We didn't test color inks because some printers use separate cartridges for each ink, while others employ single, tricolor cartridges. A standardized test might not drain the colors evenly, which might give one printer an unfair advantage. Tony Leung, senior data analyst in the PC World US Test Center, weighed each black ink cartridge (to an accuracy of 0.001 gram) to determine the cartridge's initial weight. J"Ie then printed out pages until the printer, in response to the low level of ink in the cartridge, prevented him from continuing.
When each printer stopped printing, Leung removed and weighed the machine's black ink cartridge to determine the cartridge's out-of-ink weight. Then he removed all of the remaining ink from the cartridge (including the small sponges found in some cartridges), and measured the cartridge's empty weight. This method allowed us to
identify the weight of the ink when the cartridge was full, when the printer declared that it was empty, and when it truly was empty.
With one ofthe company's own black-ink cartridges installed, the Canon Pixma MP610printer we tested stopped printing when 24 percent of the ink remained in the tank. Canon didn't dispute our results, but spokes person Kevin McCarthy noted that Canon printers do allow users to print after the initial low-ink warning. "There are typically a series of warnings before the ink is out, alerting users to ink status," McCarthy says.
When equipped with an aftermarket cartridge, the Canon printer shut down with nearly 45 percent of the ink left unused. Equipped with an Epson cartridge, the Epson RX680 printer we tested shut down with just over 8 percent of its ink remaining. An Epson spokesperson says, "Eight percent remaining ink measured in your testing is a normal amount. This reserve assures print quality and printer reliability."
But the story was quite different when we printed pages on the RX680 using an aftermarket cartridge from LD Products. This is a US based company, but the results should be in the same ballpark for aftermarket cartridges sourced from Indian companies. This time the printer shut down with a whopping 41 percent of the ink still in the tank. Why the huge gap between the OEM and aftermarket results?
"The ink itself is cheap, so we refill to more than the original level, ", says Ben Chafetz, vice president of marketing for LD Products. Since the LD cartridge is filled with more ink than the OEM version is, it's bound to have more ink remaining when the printer shuts down, according to Chafetz.He adds that, regardless of the percentage of unused ink in the empty cartridges, the page yields of the LD Products cartridges and the high-capaCity Epson cartridges should be the same. (Note: PC World didn't test page yields in this study.)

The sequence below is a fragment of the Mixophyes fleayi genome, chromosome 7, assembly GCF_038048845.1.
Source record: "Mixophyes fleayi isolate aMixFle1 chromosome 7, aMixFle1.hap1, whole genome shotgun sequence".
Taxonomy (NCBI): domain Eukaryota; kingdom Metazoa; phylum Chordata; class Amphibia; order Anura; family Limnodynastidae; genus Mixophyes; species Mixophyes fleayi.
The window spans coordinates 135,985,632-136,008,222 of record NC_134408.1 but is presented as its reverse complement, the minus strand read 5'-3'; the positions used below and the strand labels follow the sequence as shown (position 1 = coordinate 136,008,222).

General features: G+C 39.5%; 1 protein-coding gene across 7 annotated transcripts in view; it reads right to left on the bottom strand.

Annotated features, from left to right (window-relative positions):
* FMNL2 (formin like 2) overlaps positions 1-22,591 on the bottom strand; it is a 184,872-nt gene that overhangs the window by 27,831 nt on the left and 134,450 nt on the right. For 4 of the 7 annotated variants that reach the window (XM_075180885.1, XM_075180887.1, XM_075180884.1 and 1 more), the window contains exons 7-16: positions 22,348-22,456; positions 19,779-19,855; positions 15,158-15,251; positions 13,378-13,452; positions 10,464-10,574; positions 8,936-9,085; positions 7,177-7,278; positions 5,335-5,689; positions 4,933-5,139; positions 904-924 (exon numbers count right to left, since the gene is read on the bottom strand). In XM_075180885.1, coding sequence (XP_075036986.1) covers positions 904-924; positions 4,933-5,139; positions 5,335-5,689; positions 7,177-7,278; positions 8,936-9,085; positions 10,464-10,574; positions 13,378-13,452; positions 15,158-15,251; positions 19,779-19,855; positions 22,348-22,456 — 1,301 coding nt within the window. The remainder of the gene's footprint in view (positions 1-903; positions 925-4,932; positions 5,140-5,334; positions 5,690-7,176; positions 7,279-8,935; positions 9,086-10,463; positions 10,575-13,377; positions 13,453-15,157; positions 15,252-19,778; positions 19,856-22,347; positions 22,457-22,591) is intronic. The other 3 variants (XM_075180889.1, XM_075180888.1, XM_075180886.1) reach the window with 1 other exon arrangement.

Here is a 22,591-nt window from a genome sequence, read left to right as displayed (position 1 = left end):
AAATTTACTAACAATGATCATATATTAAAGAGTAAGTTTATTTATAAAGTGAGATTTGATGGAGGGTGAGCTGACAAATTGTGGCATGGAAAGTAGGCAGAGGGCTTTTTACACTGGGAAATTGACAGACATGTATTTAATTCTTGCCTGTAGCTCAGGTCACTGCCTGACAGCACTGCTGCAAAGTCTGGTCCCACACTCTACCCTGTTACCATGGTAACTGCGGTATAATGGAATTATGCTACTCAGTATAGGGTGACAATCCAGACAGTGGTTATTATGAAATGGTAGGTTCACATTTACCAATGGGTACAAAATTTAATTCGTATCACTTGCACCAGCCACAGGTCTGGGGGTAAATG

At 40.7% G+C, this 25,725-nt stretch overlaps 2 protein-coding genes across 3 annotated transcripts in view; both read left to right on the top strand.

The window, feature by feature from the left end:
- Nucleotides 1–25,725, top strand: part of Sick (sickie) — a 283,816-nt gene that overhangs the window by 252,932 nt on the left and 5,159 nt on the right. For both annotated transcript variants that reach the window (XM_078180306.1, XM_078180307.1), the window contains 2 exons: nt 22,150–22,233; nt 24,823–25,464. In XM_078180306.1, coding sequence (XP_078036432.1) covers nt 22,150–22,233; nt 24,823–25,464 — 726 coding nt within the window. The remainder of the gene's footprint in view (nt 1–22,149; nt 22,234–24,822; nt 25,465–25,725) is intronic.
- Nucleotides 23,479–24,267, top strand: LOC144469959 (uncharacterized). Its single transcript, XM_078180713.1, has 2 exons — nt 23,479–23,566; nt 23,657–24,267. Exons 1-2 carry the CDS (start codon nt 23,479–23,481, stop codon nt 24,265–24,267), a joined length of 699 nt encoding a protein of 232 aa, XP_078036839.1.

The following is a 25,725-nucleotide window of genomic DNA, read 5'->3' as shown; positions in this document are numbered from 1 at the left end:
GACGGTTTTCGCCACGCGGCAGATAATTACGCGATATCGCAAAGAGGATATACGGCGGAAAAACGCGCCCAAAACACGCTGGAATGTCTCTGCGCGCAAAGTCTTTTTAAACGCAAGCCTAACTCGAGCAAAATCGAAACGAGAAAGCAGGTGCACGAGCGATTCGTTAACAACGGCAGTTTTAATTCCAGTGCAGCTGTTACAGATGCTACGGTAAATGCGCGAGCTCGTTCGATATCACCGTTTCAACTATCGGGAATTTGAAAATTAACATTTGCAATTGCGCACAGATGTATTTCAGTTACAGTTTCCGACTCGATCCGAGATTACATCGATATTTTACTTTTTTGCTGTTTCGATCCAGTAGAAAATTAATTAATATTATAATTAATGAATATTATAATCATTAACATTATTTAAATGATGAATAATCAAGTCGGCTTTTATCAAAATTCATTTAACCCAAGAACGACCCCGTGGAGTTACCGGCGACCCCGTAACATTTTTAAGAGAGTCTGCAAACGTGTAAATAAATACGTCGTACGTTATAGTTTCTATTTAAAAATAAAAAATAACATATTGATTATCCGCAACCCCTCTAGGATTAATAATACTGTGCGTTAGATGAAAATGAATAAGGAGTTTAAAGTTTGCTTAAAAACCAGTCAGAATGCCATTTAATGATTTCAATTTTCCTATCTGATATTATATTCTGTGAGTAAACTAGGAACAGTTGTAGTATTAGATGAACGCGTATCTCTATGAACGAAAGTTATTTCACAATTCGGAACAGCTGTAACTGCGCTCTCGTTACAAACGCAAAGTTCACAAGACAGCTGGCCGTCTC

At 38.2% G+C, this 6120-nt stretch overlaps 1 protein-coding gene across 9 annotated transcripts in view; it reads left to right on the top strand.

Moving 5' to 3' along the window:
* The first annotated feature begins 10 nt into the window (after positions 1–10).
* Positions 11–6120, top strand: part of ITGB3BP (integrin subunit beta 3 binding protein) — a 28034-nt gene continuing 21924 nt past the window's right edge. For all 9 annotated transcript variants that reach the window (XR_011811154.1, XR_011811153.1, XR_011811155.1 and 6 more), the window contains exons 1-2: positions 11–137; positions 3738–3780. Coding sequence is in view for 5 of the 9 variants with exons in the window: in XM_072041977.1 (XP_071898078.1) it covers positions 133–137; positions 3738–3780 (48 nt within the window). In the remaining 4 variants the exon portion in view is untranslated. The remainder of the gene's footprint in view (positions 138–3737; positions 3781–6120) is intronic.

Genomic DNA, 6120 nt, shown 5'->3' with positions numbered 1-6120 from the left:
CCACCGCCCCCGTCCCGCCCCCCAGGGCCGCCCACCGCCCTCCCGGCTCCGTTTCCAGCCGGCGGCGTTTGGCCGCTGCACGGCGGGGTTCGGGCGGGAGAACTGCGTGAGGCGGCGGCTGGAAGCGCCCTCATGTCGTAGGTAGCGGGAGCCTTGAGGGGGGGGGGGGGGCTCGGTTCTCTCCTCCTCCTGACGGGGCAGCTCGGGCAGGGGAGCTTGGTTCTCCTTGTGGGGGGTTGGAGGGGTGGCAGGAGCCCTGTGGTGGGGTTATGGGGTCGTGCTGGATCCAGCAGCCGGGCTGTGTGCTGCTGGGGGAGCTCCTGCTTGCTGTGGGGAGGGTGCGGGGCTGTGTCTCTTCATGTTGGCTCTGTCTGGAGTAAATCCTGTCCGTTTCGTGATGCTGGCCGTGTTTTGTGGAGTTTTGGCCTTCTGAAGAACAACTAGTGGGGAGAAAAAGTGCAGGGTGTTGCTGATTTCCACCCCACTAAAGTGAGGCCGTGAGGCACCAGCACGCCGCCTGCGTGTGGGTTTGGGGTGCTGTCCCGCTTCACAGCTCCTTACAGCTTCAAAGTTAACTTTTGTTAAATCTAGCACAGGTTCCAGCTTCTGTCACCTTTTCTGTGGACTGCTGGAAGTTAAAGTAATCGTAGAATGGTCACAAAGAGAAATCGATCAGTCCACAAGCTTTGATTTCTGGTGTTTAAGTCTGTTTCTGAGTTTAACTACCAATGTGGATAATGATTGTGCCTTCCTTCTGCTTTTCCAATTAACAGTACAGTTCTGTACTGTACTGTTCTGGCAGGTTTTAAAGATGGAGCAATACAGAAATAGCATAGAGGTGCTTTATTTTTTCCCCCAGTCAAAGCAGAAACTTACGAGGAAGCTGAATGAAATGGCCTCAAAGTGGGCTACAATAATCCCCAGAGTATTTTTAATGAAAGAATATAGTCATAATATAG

The HP Photosmart C5280 multifunction printer we evaluated didn't shut down as the ink levels approached exhaustion. With an OEM cartridge installed, the printer displayed warning messages as the ink levels diminished, but it never forced us to replace the cartridge. The C5280 will continue to print until the cartridge has nothing left in it-but since the HP's printheads are part of the cartridge, running out of ink doesn't risk damage to other parts of the printer.
When using an aftermarket cartridge from LD Products, the C5280 failed to post any low-ink warnings. Does that mean HP's warning system works only with house-brand cartridges? "Most aftermarket cartridges do not signal 'low-on-ink' alerts, giving customers no advance warning that ink is running low," wrote HP spokesperson Katie Neal.
But Chafetz says that LD Products' C5280-compatible offerings are actually refurbished and refilled HP cartridges. One possible explanation for the lack of a low-ink warning is that our test printer' wasn't reading the refurbished cartridge's chip code correctly, he says. Be careful which aftermarket cartridge you purchase; a dodgy shop in Nehru Place or Lamington road may end up harming your printer. A goood quality aftermarket cartridge is not going to be ten percent of the cost of a branded one, but it should be substantially cheaper.
Equipped with a Kodak-brand cartridge, the tested Kodak EasyShare 5300 shut down with 43 percent of the ink remaining. Roderick Eslinger, Kodak technical marketing manager, says that Kodak's in-house tests in 2007 indicated that 65 percent of its cartridge ink was used for printing, while 35 percent was used to "protect/maintain optimal Kodak printer performance and document quality." Eslinger says that the remaining ink is factored into its advertising claims for consumers. With an aftermarket cartridge, the Kodak printer shut down with 36 percent of the ink remaining in the tank.